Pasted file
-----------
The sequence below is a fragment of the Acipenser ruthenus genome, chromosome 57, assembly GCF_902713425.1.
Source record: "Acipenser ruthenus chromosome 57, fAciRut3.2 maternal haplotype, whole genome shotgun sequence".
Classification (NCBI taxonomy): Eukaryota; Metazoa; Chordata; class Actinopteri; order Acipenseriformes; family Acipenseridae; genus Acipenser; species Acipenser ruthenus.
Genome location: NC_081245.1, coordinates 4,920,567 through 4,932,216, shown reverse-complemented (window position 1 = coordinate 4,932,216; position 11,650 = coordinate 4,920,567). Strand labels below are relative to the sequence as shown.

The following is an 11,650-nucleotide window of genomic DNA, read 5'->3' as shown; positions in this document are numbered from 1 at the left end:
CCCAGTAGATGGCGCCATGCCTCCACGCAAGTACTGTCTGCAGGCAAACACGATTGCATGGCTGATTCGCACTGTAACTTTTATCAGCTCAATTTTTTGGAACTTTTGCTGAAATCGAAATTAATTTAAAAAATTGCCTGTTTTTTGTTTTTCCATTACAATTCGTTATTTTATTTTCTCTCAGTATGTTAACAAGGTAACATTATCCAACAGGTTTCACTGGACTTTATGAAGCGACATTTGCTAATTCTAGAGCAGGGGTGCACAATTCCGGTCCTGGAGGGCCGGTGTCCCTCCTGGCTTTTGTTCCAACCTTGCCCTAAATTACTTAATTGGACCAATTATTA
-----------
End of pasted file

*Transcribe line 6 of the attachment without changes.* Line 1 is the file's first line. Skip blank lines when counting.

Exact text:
CCCAGTAGATGGCGCCATGCCTCCACGCAAGTACTGTCTGCAGGCAAACACGATTGCATGGCTGATTCGCACTGTAACTTTTATCAGCTCAATTTTTTGGAACTTTTGCTGAAATCGAAATTAATTTAAAAAATTGCCTGTTTTTTGTTTTTCCATTACAATTCGTTATTTTATTTTCTCTCAGTATGTTAACAAGGTAACATTATCCAACAGGTTTCACTGGACTTTATGAAGCGACATTTGCTAATTCTAGAGCAGGGGTGCACAATTCCGGTCCTGGAGGGCCGGTGTCCCTCCTGGCTTTTGTTCCAACCTTGCCCTAAATTACTTAATTGGACCAATTATTA